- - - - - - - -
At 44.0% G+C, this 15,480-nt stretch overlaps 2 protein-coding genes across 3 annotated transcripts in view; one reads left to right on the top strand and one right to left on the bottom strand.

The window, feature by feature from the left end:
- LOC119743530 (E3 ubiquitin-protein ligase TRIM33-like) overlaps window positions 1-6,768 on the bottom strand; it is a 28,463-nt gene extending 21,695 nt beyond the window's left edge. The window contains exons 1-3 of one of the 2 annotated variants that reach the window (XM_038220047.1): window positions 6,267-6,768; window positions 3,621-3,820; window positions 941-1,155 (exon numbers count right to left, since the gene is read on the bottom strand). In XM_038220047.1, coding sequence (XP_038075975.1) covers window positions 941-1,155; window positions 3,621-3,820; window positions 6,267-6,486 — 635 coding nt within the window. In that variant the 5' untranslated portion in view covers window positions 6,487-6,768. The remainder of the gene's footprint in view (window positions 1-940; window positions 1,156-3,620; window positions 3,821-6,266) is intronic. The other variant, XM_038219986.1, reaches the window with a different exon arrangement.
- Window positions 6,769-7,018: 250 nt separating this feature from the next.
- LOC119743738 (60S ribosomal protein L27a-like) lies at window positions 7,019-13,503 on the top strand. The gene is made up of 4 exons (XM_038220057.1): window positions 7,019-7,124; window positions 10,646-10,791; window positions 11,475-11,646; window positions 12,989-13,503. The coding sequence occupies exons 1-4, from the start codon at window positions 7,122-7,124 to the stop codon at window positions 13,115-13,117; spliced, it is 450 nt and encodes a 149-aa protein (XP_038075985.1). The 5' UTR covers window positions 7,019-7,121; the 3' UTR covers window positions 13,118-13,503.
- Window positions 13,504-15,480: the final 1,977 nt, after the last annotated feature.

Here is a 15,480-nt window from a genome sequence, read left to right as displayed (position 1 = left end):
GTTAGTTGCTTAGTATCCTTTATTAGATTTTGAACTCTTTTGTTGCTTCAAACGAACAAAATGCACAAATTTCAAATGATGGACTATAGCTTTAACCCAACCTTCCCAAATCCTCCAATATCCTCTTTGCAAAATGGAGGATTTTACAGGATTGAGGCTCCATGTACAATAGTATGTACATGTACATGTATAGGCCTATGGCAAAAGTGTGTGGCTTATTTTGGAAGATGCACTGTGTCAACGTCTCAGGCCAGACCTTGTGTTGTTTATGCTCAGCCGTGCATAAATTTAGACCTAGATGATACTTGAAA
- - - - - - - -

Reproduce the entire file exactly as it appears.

At 44.0% G+C, this 15,480-nt stretch overlaps 2 protein-coding genes across 3 annotated transcripts in view; one reads left to right on the top strand and one right to left on the bottom strand.

The window, feature by feature from the left end:
- LOC119743530 (E3 ubiquitin-protein ligase TRIM33-like) overlaps window positions 1-6,768 on the bottom strand; it is a 28,463-nt gene extending 21,695 nt beyond the window's left edge. The window contains exons 1-3 of one of the 2 annotated variants that reach the window (XM_038220047.1): window positions 6,267-6,768; window positions 3,621-3,820; window positions 941-1,155 (exon numbers count right to left, since the gene is read on the bottom strand). In XM_038220047.1, coding sequence (XP_038075975.1) covers window positions 941-1,155; window positions 3,621-3,820; window positions 6,267-6,486 — 635 coding nt within the window. In that variant the 5' untranslated portion in view covers window positions 6,487-6,768. The remainder of the gene's footprint in view (window positions 1-940; window positions 1,156-3,620; window positions 3,821-6,266) is intronic. The other variant, XM_038219986.1, reaches the window with a different exon arrangement.
- Window positions 6,769-7,018: 250 nt separating this feature from the next.
- LOC119743738 (60S ribosomal protein L27a-like) lies at window positions 7,019-13,503 on the top strand. The gene is made up of 4 exons (XM_038220057.1): window positions 7,019-7,124; window positions 10,646-10,791; window positions 11,475-11,646; window positions 12,989-13,503. The coding sequence occupies exons 1-4, from the start codon at window positions 7,122-7,124 to the stop codon at window positions 13,115-13,117; spliced, it is 450 nt and encodes a 149-aa protein (XP_038075985.1). The 5' UTR covers window positions 7,019-7,121; the 3' UTR covers window positions 13,118-13,503.
- Window positions 13,504-15,480: the final 1,977 nt, after the last annotated feature.

Here is a 15,480-nt window from a genome sequence, read left to right as displayed (position 1 = left end):
GTTAGTTGCTTAGTATCCTTTATTAGATTTTGAACTCTTTTGTTGCTTCAAACGAACAAAATGCACAAATTTCAAATGATGGACTATAGCTTTAACCCAACCTTCCCAAATCCTCCAATATCCTCTTTGCAAAATGGAGGATTTTACAGGATTGAGGCTCCATGTACAATAGTATGTACATGTACATGTATAGGCCTATGGCAAAAGTGTGTGGCTTATTTTGGAAGATGCACTGTGTCAACGTCTCAGGCCAGACCTTGTGTTGTTTATGCTCAGCCGTGCATAAATTTAGACCTAGATGATACTTGAAA